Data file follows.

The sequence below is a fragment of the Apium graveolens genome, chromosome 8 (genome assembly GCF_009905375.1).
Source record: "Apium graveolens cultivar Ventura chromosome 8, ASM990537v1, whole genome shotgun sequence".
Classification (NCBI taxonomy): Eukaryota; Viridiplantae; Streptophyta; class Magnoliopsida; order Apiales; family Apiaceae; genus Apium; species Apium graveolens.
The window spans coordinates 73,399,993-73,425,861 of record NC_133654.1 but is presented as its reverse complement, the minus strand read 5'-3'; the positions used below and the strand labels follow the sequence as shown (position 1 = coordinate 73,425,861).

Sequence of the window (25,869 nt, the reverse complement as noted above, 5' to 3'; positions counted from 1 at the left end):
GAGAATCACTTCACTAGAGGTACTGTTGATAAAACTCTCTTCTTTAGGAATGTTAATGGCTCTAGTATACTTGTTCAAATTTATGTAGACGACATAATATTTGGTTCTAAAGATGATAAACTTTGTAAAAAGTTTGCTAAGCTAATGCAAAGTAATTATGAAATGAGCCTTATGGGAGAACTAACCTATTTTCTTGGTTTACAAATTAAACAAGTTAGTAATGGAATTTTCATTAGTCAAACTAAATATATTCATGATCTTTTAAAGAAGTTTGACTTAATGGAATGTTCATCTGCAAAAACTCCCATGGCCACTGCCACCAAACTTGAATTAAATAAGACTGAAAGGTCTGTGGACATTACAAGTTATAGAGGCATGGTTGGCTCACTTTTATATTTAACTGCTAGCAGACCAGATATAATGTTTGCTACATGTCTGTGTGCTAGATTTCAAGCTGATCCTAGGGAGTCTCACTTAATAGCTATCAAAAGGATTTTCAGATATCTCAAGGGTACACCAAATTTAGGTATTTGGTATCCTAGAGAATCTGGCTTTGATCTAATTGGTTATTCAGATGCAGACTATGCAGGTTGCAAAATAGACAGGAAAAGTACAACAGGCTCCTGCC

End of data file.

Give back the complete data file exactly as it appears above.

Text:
The sequence below is a fragment of the Apium graveolens genome, chromosome 8 (genome assembly GCF_009905375.1).
Source record: "Apium graveolens cultivar Ventura chromosome 8, ASM990537v1, whole genome shotgun sequence".
Classification (NCBI taxonomy): Eukaryota; Viridiplantae; Streptophyta; class Magnoliopsida; order Apiales; family Apiaceae; genus Apium; species Apium graveolens.
The window spans coordinates 73,399,993-73,425,861 of record NC_133654.1 but is presented as its reverse complement, the minus strand read 5'-3'; the positions used below and the strand labels follow the sequence as shown (position 1 = coordinate 73,425,861).

Sequence of the window (25,869 nt, the reverse complement as noted above, 5' to 3'; positions counted from 1 at the left end):
GAGAATCACTTCACTAGAGGTACTGTTGATAAAACTCTCTTCTTTAGGAATGTTAATGGCTCTAGTATACTTGTTCAAATTTATGTAGACGACATAATATTTGGTTCTAAAGATGATAAACTTTGTAAAAAGTTTGCTAAGCTAATGCAAAGTAATTATGAAATGAGCCTTATGGGAGAACTAACCTATTTTCTTGGTTTACAAATTAAACAAGTTAGTAATGGAATTTTCATTAGTCAAACTAAATATATTCATGATCTTTTAAAGAAGTTTGACTTAATGGAATGTTCATCTGCAAAAACTCCCATGGCCACTGCCACCAAACTTGAATTAAATAAGACTGAAAGGTCTGTGGACATTACAAGTTATAGAGGCATGGTTGGCTCACTTTTATATTTAACTGCTAGCAGACCAGATATAATGTTTGCTACATGTCTGTGTGCTAGATTTCAAGCTGATCCTAGGGAGTCTCACTTAATAGCTATCAAAAGGATTTTCAGATATCTCAAGGGTACACCAAATTTAGGTATTTGGTATCCTAGAGAATCTGGCTTTGATCTAATTGGTTATTCAGATGCAGACTATGCAGGTTGCAAAATAGACAGGAAAAGTACAACAGGCTCCTGCC